The shame of the endlessly bubbling International Olympic Committee (IOC) corruption scandal is that the members are shameless.
They have made clear that they don't want real reform. Rather, they want the party to continue and the music to play until dawn. Imagine, only 10 of the 90 voting members have quit or been expelled for having the ethics of alley cats. Ten more have been warned, censured, or wrist-slapped.
How about hooking all of them to a polygraph? This would be a terrific opportunity for IOC members who get gifts, cash, and services routinely because they award coming Olympics to panting cities - to clear what they insist are their good names.
The IOC rule is no member can accept a gift worth more than $150. It's innocence-proving time.
How shameless is the IOC, composed of people essentially appointed for life with no responsibility or accountability? A top Olympic official, Prince Alexandre de Merode, defends the group, saying that "it's not the person who takes that is at fault, but the one who gives." Yes, he said this.
Meanwhile, an even more serious concern goes unaddressed because of the organizational chaos: increasingly rampant drug use by Olympic competitors.
And far from the maddening head fakes and sleight-of-hand tricks performed by the IOC, John Morton in Thetford Center, Vt., muses in sorrow.
Morton knows whereof he muses. After all, he has been involved with the US Olympic Biathlon Team six times, including twice as a competitor in the '70s.
Morton is the author of a splendidly perceptive novel, "A Medal of Honor," about Olympic competition. In it, one skier confesses at a press conference that biathlon, like other sports, "has problems with athletes and coaches who want too badly to win."
Morton is the opposite of the IOC. He is reasonable, candid, and dead honest. He loves sport for sport's sake. What a quaint view. Morton was never close to winning an Olympic medal, although in fairness, no American has ever medaled in the biathlon. It's the game of Norwegians, Germans, Finns, and Russians. Nor does he insist that save for bad luck or whatever, "I coulda been a contender."
What Morton does say is that drugs have "a definite impact on results." But like picking up Jello with your fingers, it's hard to get a firm grasp on the issue. Regardless, Morton says drug use routinely is "apparent after the fact. You've been racing about equally against someone all year leading up to the Olympics. Then at the Olympics, they are two minutes faster." He shrugs.
Morton, who now designs cross-country ski trails, says it's clear that few connected with the Olympics have the stomach for taking on themselves or drugs in a meaningful way. "The Olympic leaders," he says, "have broken the trust and diminished the Olympics."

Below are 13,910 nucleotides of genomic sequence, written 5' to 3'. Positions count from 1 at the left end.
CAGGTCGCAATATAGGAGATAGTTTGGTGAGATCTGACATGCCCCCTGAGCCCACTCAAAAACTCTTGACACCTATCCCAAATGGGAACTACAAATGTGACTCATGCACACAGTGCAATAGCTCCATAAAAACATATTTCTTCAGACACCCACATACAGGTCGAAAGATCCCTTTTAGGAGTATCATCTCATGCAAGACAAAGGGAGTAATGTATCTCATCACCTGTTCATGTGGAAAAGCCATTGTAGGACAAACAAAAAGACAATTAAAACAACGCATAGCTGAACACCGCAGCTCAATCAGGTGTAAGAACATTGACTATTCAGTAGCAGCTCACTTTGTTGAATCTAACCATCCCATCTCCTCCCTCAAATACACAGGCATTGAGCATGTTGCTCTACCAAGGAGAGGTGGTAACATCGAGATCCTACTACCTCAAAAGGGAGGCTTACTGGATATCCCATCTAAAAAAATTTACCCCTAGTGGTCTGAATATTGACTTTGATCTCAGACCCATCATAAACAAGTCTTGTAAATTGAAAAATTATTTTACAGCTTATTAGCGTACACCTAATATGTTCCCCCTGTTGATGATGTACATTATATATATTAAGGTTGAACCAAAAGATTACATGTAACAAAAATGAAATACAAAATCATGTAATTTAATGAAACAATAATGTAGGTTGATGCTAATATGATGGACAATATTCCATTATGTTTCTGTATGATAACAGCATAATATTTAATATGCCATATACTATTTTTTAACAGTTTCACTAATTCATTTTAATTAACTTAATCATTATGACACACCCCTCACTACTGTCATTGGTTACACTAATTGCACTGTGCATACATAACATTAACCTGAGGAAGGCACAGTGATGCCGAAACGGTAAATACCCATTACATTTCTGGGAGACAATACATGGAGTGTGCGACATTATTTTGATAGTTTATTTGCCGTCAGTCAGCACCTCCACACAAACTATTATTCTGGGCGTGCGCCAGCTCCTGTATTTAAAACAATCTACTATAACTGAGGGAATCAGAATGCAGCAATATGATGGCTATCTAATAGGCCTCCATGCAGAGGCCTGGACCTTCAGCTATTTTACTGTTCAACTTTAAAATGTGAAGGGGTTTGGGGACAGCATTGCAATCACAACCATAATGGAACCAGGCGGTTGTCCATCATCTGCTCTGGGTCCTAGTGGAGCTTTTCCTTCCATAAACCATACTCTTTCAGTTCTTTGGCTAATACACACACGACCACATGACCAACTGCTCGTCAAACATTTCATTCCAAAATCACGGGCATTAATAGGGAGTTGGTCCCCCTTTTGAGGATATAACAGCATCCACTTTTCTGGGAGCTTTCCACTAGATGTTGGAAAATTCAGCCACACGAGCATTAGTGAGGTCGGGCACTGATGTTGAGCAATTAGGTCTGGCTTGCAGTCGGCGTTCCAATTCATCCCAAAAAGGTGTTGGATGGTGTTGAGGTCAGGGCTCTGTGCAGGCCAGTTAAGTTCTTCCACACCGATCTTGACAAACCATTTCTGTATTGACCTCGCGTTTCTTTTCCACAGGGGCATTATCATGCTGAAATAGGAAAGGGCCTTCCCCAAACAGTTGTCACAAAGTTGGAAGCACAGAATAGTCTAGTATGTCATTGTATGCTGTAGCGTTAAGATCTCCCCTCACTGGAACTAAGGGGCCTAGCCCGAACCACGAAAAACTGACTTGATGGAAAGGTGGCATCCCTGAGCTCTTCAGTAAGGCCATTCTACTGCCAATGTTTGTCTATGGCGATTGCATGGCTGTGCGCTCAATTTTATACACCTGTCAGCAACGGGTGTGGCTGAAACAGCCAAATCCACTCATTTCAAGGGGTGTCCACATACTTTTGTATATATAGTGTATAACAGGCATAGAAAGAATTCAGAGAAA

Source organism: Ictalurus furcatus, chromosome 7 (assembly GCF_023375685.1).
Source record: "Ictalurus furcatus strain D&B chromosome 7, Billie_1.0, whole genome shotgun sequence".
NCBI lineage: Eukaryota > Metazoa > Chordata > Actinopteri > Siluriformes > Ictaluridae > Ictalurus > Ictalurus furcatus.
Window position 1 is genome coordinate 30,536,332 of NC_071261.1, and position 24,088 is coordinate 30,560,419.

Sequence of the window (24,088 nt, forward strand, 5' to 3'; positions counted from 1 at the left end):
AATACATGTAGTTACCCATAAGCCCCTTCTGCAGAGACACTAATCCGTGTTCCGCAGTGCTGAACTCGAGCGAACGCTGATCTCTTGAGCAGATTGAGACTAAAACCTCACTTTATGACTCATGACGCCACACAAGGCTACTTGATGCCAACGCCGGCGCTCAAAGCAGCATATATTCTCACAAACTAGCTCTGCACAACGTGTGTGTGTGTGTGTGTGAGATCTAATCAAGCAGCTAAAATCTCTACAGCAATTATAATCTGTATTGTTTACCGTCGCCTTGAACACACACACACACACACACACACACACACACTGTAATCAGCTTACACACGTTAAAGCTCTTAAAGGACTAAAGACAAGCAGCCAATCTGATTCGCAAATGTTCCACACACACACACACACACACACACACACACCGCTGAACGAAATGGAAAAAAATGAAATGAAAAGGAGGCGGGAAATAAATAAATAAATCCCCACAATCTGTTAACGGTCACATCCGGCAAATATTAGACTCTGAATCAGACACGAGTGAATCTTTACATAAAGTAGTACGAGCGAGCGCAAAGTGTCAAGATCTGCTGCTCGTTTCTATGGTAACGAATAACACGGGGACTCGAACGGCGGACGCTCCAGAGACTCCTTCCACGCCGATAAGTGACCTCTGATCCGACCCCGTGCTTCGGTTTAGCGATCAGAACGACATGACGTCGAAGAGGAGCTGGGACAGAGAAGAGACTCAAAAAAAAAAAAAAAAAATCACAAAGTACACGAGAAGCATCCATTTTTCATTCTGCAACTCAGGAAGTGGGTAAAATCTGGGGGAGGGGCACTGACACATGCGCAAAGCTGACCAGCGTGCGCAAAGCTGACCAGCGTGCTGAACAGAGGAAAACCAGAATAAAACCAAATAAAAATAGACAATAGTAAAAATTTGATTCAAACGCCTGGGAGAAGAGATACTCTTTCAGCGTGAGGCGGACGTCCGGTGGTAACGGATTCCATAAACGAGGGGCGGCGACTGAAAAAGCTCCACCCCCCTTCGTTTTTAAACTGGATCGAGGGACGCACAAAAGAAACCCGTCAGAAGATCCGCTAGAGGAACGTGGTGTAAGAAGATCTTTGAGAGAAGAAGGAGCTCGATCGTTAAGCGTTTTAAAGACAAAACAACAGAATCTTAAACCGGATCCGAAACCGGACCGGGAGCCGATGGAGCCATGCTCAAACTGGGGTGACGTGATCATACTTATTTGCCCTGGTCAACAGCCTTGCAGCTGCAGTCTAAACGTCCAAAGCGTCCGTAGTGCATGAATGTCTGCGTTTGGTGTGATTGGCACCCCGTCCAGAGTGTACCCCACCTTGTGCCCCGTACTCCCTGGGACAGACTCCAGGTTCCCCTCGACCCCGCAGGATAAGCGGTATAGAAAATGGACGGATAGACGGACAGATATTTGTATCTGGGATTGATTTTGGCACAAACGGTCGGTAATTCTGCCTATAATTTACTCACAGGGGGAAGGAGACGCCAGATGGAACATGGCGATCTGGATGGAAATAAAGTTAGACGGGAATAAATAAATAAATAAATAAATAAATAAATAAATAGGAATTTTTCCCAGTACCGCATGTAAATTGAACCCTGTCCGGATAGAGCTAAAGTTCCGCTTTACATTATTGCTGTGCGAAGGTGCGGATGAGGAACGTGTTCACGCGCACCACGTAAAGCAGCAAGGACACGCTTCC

He's right, of course. Cycling is an adventure in the drug wilderness. Snowboarding is a major suspect. Steroids are an ongoing problem everywhere. Marijuana is a kind of bug on the windshield that needs addressing. Blood doping is a way of life. Performance enhancers - la Androstenedione banned by the Olympics and the NFL but not prohibited by baseball that powered Mark McGwire's home-run assault last summer - are blossoming everywhere.
Morton is dismayed that the public seems to be coming to terms with drugs, as if they are simply part of the sports and Olympic landscape, like flags.
Looking toward solutions, Morton says a growing concern is that much drug use with athletes occurs in the off-season. Some drugs allow for harder training and quicker recovery. Ergo, he suggests unannounced and random off-season testing. And, perhaps, he says, there needs to be more sophisticated blood testing at events, rather than relying entirely on urine tests. The IOC keeps studying.
Testing can be invasive. But Morton says correctly, of course, that "ethical athletes will put up with most anything in order to know they are playing on a level field." Or, in the case of biathlon, a hilly one.
We need to listen to John Morton. He has been there, seen that. He's a refreshingly modest man with perhaps much to be modest about: His best individual finish in a world competition was 24th. But he believes absolutely in the "very worthy and noble goal of the Olympics and the purity of international athletic competition."
There is a long silence. Then John Morton, a man of principle, says softly of all the Olympic malfeasance, "It's definitely sad."
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